How To Kill a Democracy

Beaten by more than 5 million votes, Donald Trump is unable to show any shred of concrete proof of massive fraud.

His lawsuits fail one after another.

Then, is it over?



Is it surprising? Not really.

We have spent four years waiting for Trump to act in a “presidential” manner.

The moment never arrived.

Is it surprising that so many people are encouraging him to hang on? Yes and no.

Basically you have two categories of people who still support him.

First, his inner circle: William Barr, Mike Pompeo, Kevin McCarthy, Peter Navarro, Mike Pence, etc.

Not ignorant numbskulls. Education is one thing. Moral decency is another.

But there is also calculation. Trump ascended like a guru over tens of millions of people just as angry as he was.

He sicced his hounds on anyone in Republican circles who contradicted him.

Those close to him therefore support him out of fear, but also, in some cases, because they have their own ambitions and hopes of gaining part of Trump’s hordes.

What about the millions of ordinary Americans who drink up his words, who believe his theories about “Pizzagate” pedophilia, who think that “Q” is the occult leader of a glorious resistance to tyranny?

I understood better when I watched the fabulous documentary “The Social Dilemma” on Netflix. Go watch it right away.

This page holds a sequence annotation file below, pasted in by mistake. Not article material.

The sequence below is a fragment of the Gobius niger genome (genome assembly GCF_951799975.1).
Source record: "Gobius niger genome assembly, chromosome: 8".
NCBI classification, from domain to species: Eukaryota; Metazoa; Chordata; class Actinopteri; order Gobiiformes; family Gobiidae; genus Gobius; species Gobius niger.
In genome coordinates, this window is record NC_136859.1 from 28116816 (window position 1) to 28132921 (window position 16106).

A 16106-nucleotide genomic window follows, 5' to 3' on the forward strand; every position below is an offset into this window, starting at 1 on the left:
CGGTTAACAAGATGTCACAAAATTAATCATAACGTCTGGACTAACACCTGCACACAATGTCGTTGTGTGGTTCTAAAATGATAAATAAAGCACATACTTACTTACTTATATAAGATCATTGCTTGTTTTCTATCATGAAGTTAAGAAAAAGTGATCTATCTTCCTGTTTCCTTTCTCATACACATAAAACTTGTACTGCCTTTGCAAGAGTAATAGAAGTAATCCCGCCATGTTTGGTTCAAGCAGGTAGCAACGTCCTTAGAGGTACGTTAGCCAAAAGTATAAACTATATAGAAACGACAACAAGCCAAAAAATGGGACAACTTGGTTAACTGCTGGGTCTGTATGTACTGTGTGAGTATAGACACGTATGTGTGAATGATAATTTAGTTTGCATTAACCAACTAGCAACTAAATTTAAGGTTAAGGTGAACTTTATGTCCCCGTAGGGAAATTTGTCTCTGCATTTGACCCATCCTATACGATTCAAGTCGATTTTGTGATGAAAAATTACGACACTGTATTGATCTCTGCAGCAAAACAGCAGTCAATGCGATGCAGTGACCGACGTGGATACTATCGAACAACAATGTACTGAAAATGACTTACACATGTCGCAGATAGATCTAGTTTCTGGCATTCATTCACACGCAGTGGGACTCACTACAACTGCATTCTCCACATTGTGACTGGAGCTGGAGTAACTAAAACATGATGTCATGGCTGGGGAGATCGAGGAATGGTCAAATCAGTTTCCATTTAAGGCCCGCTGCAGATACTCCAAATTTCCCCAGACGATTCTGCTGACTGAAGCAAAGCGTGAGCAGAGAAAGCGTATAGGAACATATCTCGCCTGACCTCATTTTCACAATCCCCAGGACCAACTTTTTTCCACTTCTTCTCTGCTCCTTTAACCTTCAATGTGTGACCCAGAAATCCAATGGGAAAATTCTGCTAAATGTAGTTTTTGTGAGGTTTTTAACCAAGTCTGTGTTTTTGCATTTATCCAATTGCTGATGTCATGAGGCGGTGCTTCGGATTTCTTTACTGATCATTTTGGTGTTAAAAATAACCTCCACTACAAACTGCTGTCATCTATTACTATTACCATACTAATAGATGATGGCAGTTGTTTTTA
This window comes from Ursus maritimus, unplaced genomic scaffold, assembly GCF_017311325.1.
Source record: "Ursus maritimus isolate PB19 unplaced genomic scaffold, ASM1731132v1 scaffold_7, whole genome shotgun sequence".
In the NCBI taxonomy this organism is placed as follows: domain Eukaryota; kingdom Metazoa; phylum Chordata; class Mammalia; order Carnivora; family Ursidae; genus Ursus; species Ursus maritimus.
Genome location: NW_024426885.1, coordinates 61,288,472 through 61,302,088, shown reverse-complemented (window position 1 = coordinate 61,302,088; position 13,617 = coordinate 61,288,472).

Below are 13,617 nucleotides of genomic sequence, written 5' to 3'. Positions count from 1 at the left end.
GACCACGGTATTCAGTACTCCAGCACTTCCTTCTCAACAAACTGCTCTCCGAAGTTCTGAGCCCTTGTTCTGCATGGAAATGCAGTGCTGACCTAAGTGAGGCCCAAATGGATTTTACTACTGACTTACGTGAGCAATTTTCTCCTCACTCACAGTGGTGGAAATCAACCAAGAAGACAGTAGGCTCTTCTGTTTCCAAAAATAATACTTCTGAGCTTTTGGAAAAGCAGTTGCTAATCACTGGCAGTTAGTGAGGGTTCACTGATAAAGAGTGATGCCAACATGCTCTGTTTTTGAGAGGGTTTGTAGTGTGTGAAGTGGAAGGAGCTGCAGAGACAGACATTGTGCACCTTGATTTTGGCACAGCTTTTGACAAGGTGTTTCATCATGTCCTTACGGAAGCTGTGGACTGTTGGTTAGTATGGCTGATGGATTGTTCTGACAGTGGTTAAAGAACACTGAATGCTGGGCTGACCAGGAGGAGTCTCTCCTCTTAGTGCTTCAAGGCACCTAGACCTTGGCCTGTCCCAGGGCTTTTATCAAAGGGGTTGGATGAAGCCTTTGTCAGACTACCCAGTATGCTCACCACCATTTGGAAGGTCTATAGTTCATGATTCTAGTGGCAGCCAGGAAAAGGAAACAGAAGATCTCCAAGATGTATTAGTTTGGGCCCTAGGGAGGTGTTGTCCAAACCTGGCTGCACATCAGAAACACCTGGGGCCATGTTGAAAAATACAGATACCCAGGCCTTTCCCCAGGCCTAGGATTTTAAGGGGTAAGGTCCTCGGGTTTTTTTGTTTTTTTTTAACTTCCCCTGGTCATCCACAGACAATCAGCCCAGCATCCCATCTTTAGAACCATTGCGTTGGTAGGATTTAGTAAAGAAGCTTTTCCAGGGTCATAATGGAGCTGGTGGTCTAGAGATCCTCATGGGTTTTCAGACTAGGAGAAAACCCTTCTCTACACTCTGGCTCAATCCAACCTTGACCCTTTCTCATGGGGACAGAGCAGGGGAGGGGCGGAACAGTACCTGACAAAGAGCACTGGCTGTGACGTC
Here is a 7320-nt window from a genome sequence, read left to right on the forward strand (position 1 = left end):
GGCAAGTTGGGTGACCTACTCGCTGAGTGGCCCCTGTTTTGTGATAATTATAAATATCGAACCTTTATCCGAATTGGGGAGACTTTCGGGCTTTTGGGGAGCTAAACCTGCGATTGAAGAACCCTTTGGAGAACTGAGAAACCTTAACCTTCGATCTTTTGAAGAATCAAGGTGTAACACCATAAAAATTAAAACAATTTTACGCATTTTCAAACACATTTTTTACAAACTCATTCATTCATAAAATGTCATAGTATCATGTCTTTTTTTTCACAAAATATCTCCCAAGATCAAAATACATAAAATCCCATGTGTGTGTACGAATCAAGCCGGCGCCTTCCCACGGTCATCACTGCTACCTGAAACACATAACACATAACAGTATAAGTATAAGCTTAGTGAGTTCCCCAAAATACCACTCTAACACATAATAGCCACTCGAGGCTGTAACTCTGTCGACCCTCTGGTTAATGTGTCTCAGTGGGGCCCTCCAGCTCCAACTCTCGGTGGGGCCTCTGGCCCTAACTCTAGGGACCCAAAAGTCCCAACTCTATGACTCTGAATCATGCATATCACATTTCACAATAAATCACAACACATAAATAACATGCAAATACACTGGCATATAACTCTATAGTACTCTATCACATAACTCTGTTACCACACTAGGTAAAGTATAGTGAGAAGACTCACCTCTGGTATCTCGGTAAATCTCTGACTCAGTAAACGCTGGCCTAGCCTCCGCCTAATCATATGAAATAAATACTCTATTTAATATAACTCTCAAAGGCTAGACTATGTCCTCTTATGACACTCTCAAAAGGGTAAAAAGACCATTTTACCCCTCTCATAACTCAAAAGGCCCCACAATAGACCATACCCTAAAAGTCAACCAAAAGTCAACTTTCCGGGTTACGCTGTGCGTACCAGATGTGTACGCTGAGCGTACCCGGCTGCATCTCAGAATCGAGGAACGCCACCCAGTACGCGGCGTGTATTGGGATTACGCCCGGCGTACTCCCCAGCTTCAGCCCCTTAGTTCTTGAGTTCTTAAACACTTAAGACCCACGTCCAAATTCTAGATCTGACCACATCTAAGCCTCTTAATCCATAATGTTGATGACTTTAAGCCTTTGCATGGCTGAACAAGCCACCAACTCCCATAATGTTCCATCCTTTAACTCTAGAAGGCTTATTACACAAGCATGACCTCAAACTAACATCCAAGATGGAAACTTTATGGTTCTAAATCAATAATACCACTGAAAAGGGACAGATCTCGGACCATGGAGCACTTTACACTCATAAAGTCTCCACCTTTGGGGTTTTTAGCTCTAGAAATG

You have to ask yourself: How can these people be so out of touch with reality?

In fact, these people look at us and say the same thing: How can things so evident to them not be seen by us?

The algorithms of the social network that offer us texts and images based on our former choices reinforce our predispositions.

Each person is enclosed in his own reality.

This does not mean that there is not one objective reality. Of course there is.

But these people do not want that reality. They want a story, even if it is delusional, that will comfort them by bringing some semblance of order to the chaos.

The social networks, which began with good intentions, have backfired on us and have unraveled the social fabric.

How can we have a dialogue if we can’t even agree anymore about what is real?

This delirium infects the Republican Party to the extent that it will do anything to undermine Joe Biden’s legitimacy.

Its leaders will block everything in the Senate, they will let the rumor spread that his victory is fraudulent and they will not disavow the craziest theories.

Having become mainstream, this extremism will even become the heart of the Republican strategy.

The more Trump and the Republicans try to lend credence to the idea that Biden “stole” the election, the more this will further justify their strident partisanship.

Any electoral defeat will be the result of a plot; therefore, it will not be honest.


Trump’s disclosure yesterday about the vaccine muddies the issue, denies reality and makes the situation even more tense.

We are no longer in a normal partisan contest.

It is an outright attack on American democracy, the oldest and most stable democracy in the West.

Conclusion: Democracies are infinitely more fragile than we ever thought.

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